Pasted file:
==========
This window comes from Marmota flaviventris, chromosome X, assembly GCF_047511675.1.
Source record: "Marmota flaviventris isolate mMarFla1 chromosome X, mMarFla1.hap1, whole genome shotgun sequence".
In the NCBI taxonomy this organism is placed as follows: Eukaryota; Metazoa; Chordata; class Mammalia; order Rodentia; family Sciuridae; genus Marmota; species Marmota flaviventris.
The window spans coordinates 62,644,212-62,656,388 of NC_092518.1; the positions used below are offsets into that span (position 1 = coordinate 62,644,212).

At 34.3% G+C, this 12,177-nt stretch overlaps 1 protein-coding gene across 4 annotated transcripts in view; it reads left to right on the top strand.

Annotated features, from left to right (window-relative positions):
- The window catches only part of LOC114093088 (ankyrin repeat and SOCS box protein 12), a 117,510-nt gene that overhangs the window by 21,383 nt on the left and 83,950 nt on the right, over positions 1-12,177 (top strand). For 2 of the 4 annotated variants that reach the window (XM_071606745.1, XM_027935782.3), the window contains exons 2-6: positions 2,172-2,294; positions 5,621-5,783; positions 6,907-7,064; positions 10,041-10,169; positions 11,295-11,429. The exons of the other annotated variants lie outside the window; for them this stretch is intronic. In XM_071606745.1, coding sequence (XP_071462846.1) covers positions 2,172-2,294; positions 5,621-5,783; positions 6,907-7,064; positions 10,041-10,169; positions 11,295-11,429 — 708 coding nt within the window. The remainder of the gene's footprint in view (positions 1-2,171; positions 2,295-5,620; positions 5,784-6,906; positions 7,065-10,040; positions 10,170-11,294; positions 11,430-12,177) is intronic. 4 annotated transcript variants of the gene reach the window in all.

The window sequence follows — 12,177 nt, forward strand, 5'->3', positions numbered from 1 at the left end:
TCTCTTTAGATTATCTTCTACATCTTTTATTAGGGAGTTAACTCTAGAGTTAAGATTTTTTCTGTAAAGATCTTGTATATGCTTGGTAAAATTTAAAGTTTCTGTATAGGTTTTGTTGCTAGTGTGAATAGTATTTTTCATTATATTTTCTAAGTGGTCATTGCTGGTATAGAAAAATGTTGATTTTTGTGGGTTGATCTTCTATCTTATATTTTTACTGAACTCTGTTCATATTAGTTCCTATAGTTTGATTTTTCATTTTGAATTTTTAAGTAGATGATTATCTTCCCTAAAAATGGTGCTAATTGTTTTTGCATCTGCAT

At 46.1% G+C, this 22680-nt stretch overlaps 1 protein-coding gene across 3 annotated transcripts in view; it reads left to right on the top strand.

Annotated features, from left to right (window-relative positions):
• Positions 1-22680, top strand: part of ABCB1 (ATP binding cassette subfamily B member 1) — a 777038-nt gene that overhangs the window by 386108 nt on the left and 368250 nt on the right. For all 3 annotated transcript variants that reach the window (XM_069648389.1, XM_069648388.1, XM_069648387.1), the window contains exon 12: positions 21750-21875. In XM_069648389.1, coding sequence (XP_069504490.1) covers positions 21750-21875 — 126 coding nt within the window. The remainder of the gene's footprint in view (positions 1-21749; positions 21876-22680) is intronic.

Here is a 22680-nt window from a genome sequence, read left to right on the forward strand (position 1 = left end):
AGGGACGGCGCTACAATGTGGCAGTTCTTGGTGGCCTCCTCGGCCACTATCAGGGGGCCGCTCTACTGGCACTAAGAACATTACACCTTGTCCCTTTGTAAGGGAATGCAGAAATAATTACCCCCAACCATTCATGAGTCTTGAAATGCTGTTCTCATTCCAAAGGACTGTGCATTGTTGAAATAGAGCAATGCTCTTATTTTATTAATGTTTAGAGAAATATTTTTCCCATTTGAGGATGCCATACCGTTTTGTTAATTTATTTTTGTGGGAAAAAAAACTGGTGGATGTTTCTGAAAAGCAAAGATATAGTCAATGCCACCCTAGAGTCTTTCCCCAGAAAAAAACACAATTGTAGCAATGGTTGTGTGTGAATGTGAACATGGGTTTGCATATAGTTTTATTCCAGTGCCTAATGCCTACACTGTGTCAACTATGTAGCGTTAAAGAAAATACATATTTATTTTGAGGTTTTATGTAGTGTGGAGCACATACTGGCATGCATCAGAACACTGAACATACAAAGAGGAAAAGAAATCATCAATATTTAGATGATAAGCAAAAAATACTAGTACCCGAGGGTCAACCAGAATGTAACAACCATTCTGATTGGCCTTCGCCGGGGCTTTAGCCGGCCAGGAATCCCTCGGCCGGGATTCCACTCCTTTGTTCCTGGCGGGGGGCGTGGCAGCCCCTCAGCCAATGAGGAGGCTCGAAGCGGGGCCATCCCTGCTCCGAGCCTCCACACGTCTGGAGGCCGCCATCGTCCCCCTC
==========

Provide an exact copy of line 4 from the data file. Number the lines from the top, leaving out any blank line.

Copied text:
The window spans coordinates 62,644,212-62,656,388 of NC_092518.1; the positions used below are offsets into that span (position 1 = coordinate 62,644,212).